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JH: There are two developments, I think are fairly obvious: On the one hand, there's an opportunity for AI to amplify our creativity and impact as designers. As Rob Girling said: ‘A world where problem-solving bots help us see a problem from a variety of perspectives, through different frameworks. Where simulated users test things we’ve designed to see how they will perform in a variety of contexts and suggest improvements, before anything is even built.’ Exciting stuff! However, when we develop AI—or any technology for that matter—our human biases become part of it and can lead to undesired outcomes. Whether it's financial services or predicting future criminals, there's a huge responsibility to acknowledge our own shortcomings and design AI in a way that doesn't amplify the issues we're trying to tackle. We'll talk about this in the workshop in more depth.

What's the last great book you read? Any other resources?

AZ: I tend to read bits of multiple books at a time, but I did recently finish up How to Make Sense of Any Mess by Abby Covert, and I'm currently picking through Org Design for Design Orgs from O'Reilly, Design Systems by Alla Kholmatova, and Thinking in Systems: A Primer by Donella Meadows, along with the countless Medium articles that keep piling up in my OneTab queue.

JH: David Foster Wallace – Brief Interviews with Hideous Men

What do you follow to keep up with current technology and design trends?

AZ: Discussion channels on the internet. Twitter, community Slacks (shouts out to the Design Systems Slack organized by Jina Anne), Medium, etc. etc. etc.

JH: I curate my news feed, attend events, and generally try to listen a lot. I see technology and design trends as parts or symptoms of larger socio-economic developments, so I try to focus more on those than just tech news. It's easy to get sucked into every tiny fad while missing the important trends, so I don't worry too much about staying up to date with all things.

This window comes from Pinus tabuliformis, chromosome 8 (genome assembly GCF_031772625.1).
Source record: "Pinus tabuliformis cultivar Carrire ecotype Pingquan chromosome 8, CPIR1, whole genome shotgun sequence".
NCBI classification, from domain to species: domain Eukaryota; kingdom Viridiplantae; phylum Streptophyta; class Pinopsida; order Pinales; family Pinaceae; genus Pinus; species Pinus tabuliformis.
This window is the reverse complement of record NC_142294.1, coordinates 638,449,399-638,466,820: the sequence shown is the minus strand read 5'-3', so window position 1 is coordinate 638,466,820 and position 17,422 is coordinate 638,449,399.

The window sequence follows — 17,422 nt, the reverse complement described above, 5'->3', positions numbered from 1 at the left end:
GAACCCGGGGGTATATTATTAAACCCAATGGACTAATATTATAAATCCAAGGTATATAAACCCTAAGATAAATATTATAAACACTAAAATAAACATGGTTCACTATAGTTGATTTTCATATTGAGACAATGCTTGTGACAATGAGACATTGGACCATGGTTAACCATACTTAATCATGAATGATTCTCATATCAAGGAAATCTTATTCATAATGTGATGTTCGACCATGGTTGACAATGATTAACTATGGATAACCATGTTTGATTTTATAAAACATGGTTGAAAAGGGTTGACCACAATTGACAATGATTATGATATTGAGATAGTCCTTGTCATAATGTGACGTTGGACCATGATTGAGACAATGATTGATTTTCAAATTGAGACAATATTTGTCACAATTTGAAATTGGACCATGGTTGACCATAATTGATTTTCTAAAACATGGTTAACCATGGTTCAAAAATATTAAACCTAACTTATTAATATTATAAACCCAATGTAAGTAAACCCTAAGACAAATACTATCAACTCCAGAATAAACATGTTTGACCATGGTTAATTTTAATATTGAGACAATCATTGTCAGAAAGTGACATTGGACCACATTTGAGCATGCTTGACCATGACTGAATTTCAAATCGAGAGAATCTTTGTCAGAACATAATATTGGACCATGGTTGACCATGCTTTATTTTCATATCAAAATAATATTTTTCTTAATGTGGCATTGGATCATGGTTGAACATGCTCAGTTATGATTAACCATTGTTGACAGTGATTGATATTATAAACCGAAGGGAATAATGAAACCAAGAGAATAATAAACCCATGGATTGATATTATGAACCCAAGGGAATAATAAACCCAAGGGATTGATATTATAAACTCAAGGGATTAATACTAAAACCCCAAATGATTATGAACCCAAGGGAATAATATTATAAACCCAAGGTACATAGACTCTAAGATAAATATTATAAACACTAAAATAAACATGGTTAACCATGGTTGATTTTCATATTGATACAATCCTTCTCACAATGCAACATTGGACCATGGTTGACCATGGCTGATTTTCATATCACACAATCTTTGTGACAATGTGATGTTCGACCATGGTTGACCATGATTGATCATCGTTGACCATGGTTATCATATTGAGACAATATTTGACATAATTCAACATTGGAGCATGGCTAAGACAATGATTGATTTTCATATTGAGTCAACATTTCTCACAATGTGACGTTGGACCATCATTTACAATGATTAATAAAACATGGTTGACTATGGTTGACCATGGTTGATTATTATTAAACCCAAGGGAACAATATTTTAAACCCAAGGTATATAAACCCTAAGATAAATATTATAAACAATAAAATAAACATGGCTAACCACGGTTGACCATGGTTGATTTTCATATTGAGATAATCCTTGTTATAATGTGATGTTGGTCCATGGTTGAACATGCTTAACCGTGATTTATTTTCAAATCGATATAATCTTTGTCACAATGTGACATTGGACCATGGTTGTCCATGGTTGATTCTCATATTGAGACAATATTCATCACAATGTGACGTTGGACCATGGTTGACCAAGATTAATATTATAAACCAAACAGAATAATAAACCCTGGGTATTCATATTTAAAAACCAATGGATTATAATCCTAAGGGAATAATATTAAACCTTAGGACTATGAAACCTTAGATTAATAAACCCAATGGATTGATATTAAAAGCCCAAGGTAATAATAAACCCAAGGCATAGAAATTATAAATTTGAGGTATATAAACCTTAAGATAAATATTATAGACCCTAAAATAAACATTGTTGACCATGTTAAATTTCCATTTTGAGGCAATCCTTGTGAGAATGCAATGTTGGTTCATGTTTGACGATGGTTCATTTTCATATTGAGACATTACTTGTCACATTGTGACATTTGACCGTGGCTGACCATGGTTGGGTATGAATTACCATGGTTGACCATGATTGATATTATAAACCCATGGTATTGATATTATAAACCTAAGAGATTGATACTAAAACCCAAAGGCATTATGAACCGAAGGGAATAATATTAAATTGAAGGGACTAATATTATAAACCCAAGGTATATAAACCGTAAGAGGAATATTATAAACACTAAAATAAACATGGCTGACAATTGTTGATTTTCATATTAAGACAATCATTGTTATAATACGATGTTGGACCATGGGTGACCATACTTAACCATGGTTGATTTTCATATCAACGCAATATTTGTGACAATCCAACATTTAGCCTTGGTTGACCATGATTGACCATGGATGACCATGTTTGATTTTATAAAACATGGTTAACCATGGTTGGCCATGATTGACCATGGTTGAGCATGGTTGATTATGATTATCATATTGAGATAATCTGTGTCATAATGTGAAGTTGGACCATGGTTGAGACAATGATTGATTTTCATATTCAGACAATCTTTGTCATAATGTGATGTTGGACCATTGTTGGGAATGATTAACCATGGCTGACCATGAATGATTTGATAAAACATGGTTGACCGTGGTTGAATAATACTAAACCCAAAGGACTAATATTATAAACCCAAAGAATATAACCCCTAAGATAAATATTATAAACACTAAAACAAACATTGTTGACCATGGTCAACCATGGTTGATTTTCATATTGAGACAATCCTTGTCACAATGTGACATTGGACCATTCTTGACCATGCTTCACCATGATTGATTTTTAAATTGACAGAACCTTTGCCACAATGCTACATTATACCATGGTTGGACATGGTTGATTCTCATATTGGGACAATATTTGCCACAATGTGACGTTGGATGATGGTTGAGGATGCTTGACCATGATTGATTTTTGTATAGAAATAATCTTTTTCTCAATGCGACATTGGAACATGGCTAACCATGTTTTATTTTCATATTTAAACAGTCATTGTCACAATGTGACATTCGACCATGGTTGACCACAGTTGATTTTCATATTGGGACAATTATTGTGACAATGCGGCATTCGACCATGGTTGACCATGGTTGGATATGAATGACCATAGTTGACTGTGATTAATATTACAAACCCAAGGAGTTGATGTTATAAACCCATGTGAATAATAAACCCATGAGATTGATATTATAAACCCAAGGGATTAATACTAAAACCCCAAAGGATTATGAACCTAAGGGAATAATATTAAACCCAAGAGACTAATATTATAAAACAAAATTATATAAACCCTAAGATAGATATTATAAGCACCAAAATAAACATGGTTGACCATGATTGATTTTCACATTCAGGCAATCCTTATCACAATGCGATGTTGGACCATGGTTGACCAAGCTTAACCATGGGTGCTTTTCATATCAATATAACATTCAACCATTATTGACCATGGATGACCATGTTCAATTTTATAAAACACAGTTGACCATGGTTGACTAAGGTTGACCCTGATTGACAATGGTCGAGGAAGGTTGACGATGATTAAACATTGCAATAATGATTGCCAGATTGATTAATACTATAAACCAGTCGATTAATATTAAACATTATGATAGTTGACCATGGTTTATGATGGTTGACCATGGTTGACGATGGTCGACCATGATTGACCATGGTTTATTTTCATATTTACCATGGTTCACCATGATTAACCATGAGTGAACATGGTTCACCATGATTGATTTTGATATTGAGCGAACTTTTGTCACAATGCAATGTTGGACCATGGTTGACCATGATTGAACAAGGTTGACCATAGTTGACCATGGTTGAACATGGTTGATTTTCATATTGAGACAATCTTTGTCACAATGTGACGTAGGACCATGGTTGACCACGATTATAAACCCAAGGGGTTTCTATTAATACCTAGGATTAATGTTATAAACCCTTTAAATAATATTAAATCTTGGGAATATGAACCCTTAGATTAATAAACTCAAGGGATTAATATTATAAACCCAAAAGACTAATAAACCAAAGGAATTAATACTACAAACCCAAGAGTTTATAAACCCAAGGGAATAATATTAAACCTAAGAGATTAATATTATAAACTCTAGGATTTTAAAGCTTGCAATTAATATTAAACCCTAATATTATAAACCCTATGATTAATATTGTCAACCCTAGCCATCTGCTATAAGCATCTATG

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I see technology and design trends as parts or symptoms of larger socio-economic developments, so I try to focus more on those than just tech news.

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What can attendees expect during your workshop on AI & Design?

JH: We'll explore some of the most important trends in AI right now and develop a point of view on the role of design in that context. We want attendees to take something away beyond learning about AI and design, so there'll be a lot of discussion and interaction. It'll be a lot of fun!

That wraps up our very last interview + feature before all of you guys head to design week. You can catch these two in their workshop on Nov. 9th!

Be open, be thoughtful, and be inspired. 😸

Design & AI: Defining Design's Place in the Midst of Intelligent Machines


Whether it’s machine learning, artificial intelligence, or cognitive computing, machines are becoming increasingly capable of doing certain tasks faster and more reliably than humans. The field of software design is particularly affected by this development, with new tools and bots being released almost daily. Read a about the event here!


The Austin Design Week Blog is curated and produced in partnership with Left Right Media. Left Right Media is a creative agency in Austin, specializing in branding, web design, app design and digital strategy. Their success is a result of both an analytical (left) and creative (right) approach to design.